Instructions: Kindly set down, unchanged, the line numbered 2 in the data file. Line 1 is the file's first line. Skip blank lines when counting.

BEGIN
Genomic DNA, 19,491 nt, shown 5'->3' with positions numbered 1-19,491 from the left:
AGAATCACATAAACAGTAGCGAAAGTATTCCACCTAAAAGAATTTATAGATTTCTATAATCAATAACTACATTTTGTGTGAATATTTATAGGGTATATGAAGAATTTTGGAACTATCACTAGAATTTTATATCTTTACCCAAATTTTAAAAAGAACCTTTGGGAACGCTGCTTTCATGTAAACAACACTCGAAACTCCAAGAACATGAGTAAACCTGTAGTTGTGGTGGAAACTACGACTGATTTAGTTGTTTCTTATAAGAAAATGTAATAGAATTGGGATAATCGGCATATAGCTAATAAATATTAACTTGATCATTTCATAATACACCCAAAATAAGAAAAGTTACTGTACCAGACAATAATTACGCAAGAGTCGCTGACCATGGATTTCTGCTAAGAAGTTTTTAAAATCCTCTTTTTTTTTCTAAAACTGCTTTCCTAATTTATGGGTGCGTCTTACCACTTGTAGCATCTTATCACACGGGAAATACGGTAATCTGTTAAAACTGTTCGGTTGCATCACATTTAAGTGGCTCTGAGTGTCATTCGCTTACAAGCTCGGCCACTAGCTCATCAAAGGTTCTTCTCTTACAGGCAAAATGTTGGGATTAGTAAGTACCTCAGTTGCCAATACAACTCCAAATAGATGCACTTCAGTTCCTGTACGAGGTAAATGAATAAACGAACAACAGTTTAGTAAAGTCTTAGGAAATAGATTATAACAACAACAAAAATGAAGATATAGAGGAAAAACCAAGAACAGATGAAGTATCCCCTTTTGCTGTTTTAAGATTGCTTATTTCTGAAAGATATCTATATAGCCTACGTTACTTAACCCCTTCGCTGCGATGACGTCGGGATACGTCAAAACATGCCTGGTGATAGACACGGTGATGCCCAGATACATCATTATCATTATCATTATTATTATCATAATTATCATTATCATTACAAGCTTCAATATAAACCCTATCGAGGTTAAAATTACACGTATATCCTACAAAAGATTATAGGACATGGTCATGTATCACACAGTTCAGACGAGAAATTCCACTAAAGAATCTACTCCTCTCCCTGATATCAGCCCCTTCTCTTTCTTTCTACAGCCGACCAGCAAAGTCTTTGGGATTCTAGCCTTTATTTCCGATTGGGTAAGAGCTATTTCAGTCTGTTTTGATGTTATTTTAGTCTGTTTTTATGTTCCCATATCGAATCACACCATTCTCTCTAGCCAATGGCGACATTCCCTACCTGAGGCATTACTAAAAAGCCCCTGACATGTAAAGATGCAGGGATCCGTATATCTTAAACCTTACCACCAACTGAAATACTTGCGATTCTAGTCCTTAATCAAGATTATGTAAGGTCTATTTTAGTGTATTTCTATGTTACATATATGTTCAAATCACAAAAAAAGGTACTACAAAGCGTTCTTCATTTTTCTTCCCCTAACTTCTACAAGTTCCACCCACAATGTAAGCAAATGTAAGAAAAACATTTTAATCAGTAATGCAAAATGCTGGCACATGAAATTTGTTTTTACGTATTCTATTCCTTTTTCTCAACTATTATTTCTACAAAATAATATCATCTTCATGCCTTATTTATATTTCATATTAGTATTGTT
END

AGAATCACATAAACAGTAGCGAAAGTATTCCACCTAAAAGAATTTATAGATTTCTATAATCAATAACTACATTTTGTGTGAATATTTATAGGGTATATGAAGAATTTTGGAACTATCACTAGAATTTTATATCTTTACCCAAATTTTAAAAAGAACCTTTGGGAACGCTGCTTTCATGTAAACAACACTCGAAACTCCAAGAACATGAGTAAACCTGTAGTTGTGGTGGAAACTACGACTGATTTAGTTGTTTCTTATAAGAAAATGTAATAGAATTGGGATAATCGGCATATAGCTAATAAATATTAACTTGATCATTTCATAATACACCCAAAATAAGAAAAGTTACTGTACCAGACAATAATTACGCAAGAGTCGCTGACCATGGATTTCTGCTAAGAAGTTTTTAAAATCCTCTTTTTTTTTCTAAAACTGCTTTCCTAATTTATGGGTGCGTCTTACCACTTGTAGCATCTTATCACACGGGAAATACGGTAATCTGTTAAAACTGTTCGGTTGCATCACATTTAAGTGGCTCTGAGTGTCATTCGCTTACAAGCTCGGCCACTAGCTCATCAAAGGTTCTTCTCTTACAGGCAAAATGTTGGGATTAGTAAGTACCTCAGTTGCCAATACAACTCCAAATAGATGCACTTCAGTTCCTGTACGAGGTAAATGAATAAACGAACAACAGTTTAGTAAAGTCTTAGGAAATAGATTATAACAACAACAAAAATGAAGATATAGAGGAAAAACCAAGAACAGATGAAGTATCCCCTTTTGCTGTTTTAAGATTGCTTATTTCTGAAAGATATCTATATAGCCTACGTTACTTAACCCCTTCGCTGCGATGACGTCGGGATACGTCAAAACATGCCTGGTGATAGACACGGTGATGCCCAGATACATCATTATCATTATCATTATTATTATCATAATTATCATTATCATTACAAGCTTCAATATAAACCCTATCGAGGTTAAAATTACACGTATATCCTACAAAAGATTATAGGACATGGTCATGTATCACACAGTTCAGACGAGAAATTCCACTAAAGAATCTACTCCTCTCCCTGATATCAGCCCCTTCTCTTTCTTTCTACAGCCGACCAGCAAAGTCTTTGGGATTCTAGCCTTTATTTCCGATTGGGTAAGAGCTATTTCAGTCTGTTTTGATGTTATTTTAGTCTGTTTTTATGTTCCCATATCGAATCACACCATTCTCTCTAGCCAATGGCGACATTCCCTACCTGAGGCATTACTAAAAAGCCCCTGACATGTAAAGATGCAGGGATCCGTATATCTTAAACCTTACCACCAACTGAAATACTTGCGATTCTAGTCCTTAATCAAGATTATGTAAGGTCTATTTTAGTGTATTTCTATGTTACATATATGTTCAAATCACAAAAAAAGGTACTACAAAGCGTTCTTCATTTTTCTTCCCCTAACTTCTACAAGTTCCACCCACAATGTAAGCAAATGTAAGAAAAACATTTTAATCAGTAATGCAAAATGCTGGCACATGAAATTTGTTTTTACGTATTCTATTCCTTTTTCTCAACTATTATTTCTACAAAATAATATCATCTTCATGCCTTATTTATATTTCATATTAGTATTGTT